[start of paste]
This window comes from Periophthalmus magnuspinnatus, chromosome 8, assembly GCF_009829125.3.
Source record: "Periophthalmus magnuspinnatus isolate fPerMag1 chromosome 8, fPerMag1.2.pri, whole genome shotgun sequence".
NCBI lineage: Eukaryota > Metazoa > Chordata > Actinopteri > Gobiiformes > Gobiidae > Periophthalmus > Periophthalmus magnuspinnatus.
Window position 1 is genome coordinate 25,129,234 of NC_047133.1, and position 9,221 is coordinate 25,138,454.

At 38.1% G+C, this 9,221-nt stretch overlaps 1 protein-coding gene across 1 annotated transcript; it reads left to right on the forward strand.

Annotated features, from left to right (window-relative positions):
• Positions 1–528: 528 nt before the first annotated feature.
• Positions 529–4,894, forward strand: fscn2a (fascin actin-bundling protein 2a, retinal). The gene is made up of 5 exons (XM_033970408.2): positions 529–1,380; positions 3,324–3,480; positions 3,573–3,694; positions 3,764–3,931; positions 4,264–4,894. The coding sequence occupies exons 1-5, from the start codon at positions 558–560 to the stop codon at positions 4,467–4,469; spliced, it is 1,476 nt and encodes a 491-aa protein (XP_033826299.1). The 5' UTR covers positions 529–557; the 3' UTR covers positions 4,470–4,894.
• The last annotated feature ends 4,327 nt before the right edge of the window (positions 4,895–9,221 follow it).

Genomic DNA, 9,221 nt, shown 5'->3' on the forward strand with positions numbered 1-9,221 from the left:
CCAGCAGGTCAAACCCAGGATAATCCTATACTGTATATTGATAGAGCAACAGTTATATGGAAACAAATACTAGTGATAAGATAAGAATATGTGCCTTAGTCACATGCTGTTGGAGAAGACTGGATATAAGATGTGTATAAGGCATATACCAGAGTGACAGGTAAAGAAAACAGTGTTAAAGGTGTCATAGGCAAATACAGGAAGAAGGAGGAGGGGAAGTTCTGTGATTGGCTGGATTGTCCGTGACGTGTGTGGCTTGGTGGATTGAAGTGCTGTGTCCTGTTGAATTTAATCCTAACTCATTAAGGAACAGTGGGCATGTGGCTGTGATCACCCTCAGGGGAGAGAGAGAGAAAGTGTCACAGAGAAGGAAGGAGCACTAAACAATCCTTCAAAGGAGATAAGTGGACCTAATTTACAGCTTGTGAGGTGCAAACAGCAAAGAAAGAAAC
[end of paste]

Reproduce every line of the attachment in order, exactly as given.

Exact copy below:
This window comes from Periophthalmus magnuspinnatus, chromosome 8, assembly GCF_009829125.3.
Source record: "Periophthalmus magnuspinnatus isolate fPerMag1 chromosome 8, fPerMag1.2.pri, whole genome shotgun sequence".
NCBI lineage: Eukaryota > Metazoa > Chordata > Actinopteri > Gobiiformes > Gobiidae > Periophthalmus > Periophthalmus magnuspinnatus.
Window position 1 is genome coordinate 25,129,234 of NC_047133.1, and position 9,221 is coordinate 25,138,454.

At 38.1% G+C, this 9,221-nt stretch overlaps 1 protein-coding gene across 1 annotated transcript; it reads left to right on the forward strand.

Annotated features, from left to right (window-relative positions):
• Positions 1–528: 528 nt before the first annotated feature.
• Positions 529–4,894, forward strand: fscn2a (fascin actin-bundling protein 2a, retinal). The gene is made up of 5 exons (XM_033970408.2): positions 529–1,380; positions 3,324–3,480; positions 3,573–3,694; positions 3,764–3,931; positions 4,264–4,894. The coding sequence occupies exons 1-5, from the start codon at positions 558–560 to the stop codon at positions 4,467–4,469; spliced, it is 1,476 nt and encodes a 491-aa protein (XP_033826299.1). The 5' UTR covers positions 529–557; the 3' UTR covers positions 4,470–4,894.
• The last annotated feature ends 4,327 nt before the right edge of the window (positions 4,895–9,221 follow it).

Genomic DNA, 9,221 nt, shown 5'->3' on the forward strand with positions numbered 1-9,221 from the left:
CCAGCAGGTCAAACCCAGGATAATCCTATACTGTATATTGATAGAGCAACAGTTATATGGAAACAAATACTAGTGATAAGATAAGAATATGTGCCTTAGTCACATGCTGTTGGAGAAGACTGGATATAAGATGTGTATAAGGCATATACCAGAGTGACAGGTAAAGAAAACAGTGTTAAAGGTGTCATAGGCAAATACAGGAAGAAGGAGGAGGGGAAGTTCTGTGATTGGCTGGATTGTCCGTGACGTGTGTGGCTTGGTGGATTGAAGTGCTGTGTCCTGTTGAATTTAATCCTAACTCATTAAGGAACAGTGGGCATGTGGCTGTGATCACCCTCAGGGGAGAGAGAGAGAAAGTGTCACAGAGAAGGAAGGAGCACTAAACAATCCTTCAAAGGAGATAAGTGGACCTAATTTACAGCTTGTGAGGTGCAAACAGCAAAGAAAGAAAC